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Paradox of the Audience’s Wandering Mind

 

Sometimes I get in trouble with my family members because I’m a bit of a control freak.  It happened again this last weekend.  Nothing big.   Just enough that when it was all said and done, I felt badly that I’d fallen into the old habit again.  Then to top it off, I let my stubbornness and my pride keep me from admitting I was being too controlling and I didn’t enjoy the weekend as much as I could have.

If you were listening to these words, instead of reading them, what would be different?

If you were listening rather than reading, your mind might start to wander.  “What was it that Kelly did this weekend that ticked off her family?  How bad was it?  So, she’s a control freak…she’s probably like Aunt Shirley.  I still can’t believe what Aunt Shirley did last Thanksgiving… Oh wait, what was she saying?”

Isn’t that what we do sometimes?  We take a little mental detour when we’re left hanging for information.

As a presentation coach, I listen for gaps that can cause an audience to wander away from the speaker’s message.  I help my clients fill in the gaps or eliminate distractions that take away from the message.  But we can’t stop there.  There are times when we WANT our audiences’ minds to wander.

If we want our audience to internalize our message, we NEED them to take a mental detour.  The audience members NEED to personalize what they’re hearing.  They need to consider how our ideas apply to their lives.  If they don’t internalize, if they don’t make the message personal, then it won’t stick.  If the message doesn’t stick then behaviors don’t change, products don’t get sold, lives don’t get better.

So how do we do that?  How do we get people to take the right kinds of detours to internalize and personalize our message?  Here are three suggestions.

Tell Stories that Make Your Point

Have you ever been at a party and one person tells a story which reminds you of a story that happened to you?  And then when that person finishes telling his story, you tell the story you remembered?  And then someone else tells a story about the same kind of topic from her perspective.  It’s like stories have this “that-reminds-me-of-a-time” effect on us.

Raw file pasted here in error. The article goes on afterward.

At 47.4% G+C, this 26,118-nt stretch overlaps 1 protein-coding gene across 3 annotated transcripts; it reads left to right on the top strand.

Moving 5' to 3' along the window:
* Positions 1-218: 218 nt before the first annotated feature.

In a presentation, when you tell a story, the same thing occurs.  The story gets the brain synapses firing.  Our minds crave a connection to what is familiar to us and we start associating the facts of your story to similar circumstances in our lives.  Your storytelling is helping us make your story more personal and memorable to us.  Stories can take us down a path to relate to your emotions and your motivation to what matters to us.  Making this connection benefits us as presenters.

Ask Questions – Then Pause

Has that ever happened to you?  Have you ever been listening to a story and thought about something similar that happened to you?

Asking a question of your audience and then pausing while they think about their response is another way that we can get our audiences’ minds to wander in a good way.  We may make a point, but if we can tie the point to a question that the audience has to ponder for themselves, then we’ve come a long way in the proper use of the wandering mind.

Take a Moment

Sometimes we need to give the audience more than a pause.  That’s when we want to encourage our audience to take a minute and write down their answers to our thought provoking questions.  People are busy.  If they need time to connect our ideas with the impact on their lives, we should show the courage to shut up and let them write.  Never try to talk to them while they write.  Seriously establish the time you want to give them and let them write.  They’ll appreciate that you’ve given them time to let their minds wander without the impediment of trying to tune you out while they do it.

 

Sometimes the best things we’ve said for an audience member are words that we know we’ve never spoken.  The audience thinks the idea came from us.  But in actuality what has happened is our idea meets with that audience member’s internalized, personalized thought.  And the learning and insight came from that important combination.

We can never control what our audience thinks.  But sometimes, we may want to actually encourage their minds to wander.

What Are Your Thoughts?

Where did your mind wander off to while you were reading this post?  Do you have a better way to articulate this concept?  Please comment and let us know!

 

 

 

4 comments
kellyvandever
kellyvandever

Irene - Thanks for the comment! Waiting to give them time to think is so important! And often so hard to do... where speaking to one or a thousand!

Irene Savarese
Irene Savarese

Hi Kelly, I was thinking about my own weekend and about therapy (amazing how much can happen in such a short time). My kids just got their drivers license last week - so controlling, you bet I am! In therapy you want to encourage internalizing, ask open questions and wait while they think. Great post Kelly.

kellyvandever
kellyvandever

Cherry - Thanks for the affirmation and the idea!

Cherry Woodburn
Cherry Woodburn

Excellent post. I'm a speaker and a workshop presenter so I know exactly what you mean. It was a good reminder to me of allowing those pauses and time to write. What I use to do (and maybe will again) is provide a two column handout that said: What she said...............................What I thought of. Again, thanks so much for a well-written post with helpful content.